The injured father and son were brought by IDF medics to the Eliyahu border crossing and from there taken by the Magen David Adom ambulance service to Meir Medical Center in Kfar Saba for further treatment.
The teen was later listed in moderate but stable condition by the hospital.
Israeli military officials have warned in recent weeks of an increase in terrorist activities and violence in the West Bank and Gaza Strip in the lead-up to next month’s Israeli elections.
Last month a teenage girl was killed and her father and brother were seriously injured in a terrorist bombing at a natural spring outside the central West Bank settlement of Dolev.
Rina Shnerb, 17, of Lod, was critically wounded in the attack and received treatment at the scene from civilian and military medics before being pronounced dead of her injuries. Her father Eitan, a rabbi in Lod, and brother Dvir, 19, were taken by military helicopter to a Jerusalem hospital in serious condition.
The army said an improvised explosive device was used in the attack. Police sappers determined that the bomb had been planted earlier at the spring and was triggered remotely when the family approached it.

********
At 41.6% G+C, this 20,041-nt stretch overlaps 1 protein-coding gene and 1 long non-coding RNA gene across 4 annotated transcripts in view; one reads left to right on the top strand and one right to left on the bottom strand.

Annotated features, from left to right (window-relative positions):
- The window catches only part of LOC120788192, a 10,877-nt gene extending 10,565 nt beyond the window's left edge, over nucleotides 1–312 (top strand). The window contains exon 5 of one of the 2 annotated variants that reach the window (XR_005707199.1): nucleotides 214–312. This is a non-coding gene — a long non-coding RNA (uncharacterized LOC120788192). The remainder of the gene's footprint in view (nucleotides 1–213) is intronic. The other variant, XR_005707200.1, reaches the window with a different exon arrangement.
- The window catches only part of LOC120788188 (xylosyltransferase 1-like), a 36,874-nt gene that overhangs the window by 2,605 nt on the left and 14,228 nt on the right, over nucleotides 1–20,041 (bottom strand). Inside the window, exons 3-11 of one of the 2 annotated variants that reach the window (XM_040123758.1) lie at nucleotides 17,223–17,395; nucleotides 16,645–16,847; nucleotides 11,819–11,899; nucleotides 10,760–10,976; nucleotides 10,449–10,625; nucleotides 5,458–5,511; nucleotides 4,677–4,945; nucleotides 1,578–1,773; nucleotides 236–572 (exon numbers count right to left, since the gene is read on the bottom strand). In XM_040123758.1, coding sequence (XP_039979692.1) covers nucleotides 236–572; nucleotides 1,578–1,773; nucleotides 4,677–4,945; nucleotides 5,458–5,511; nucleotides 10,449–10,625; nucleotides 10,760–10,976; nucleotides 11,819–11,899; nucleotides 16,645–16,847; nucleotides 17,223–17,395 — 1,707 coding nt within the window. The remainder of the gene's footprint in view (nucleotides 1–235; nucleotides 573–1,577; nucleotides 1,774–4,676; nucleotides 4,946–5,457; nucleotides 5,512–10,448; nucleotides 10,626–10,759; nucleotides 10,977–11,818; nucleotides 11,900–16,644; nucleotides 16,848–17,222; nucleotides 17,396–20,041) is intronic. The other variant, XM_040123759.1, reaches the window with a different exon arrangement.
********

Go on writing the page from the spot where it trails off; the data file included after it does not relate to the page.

Earlier in the month, a Palestinian terrorist rammed his car into two Israeli teenage siblings, critically injuring one of them, outside the Elazar settlement in the central West Bank, just south of Jerusalem.
And prior to that, an Israeli religious seminary student, Dvir Sorek, was found stabbed to death outside the settlement of Migdal Oz. Israeli security forces tracked down the suspected killers in approximately 48 hours, arresting Palestinian cousins, Nasir Asafra, 24, and Qassem Asafra, 30, from the village of Beit Kahil in the southern West Bank. (the Times of Israel)
Several Israeli students in Warsaw on a semester abroad were violently assaulted in the Polish capital in the early hours of Saturday morning, allegedly by a group of young men from Qatar, including two who were hospitalized.
The Foreign Ministry confirmed the attack and said that the Israeli consul in Warsaw had addressed the incident.
Yotam Kashpizky and several friends who are in Warsaw within the framework of their studies at the Rishon Lezion Management College had been at a night club in the city and left at around 4 a.m. in the early hours of Saturday morning.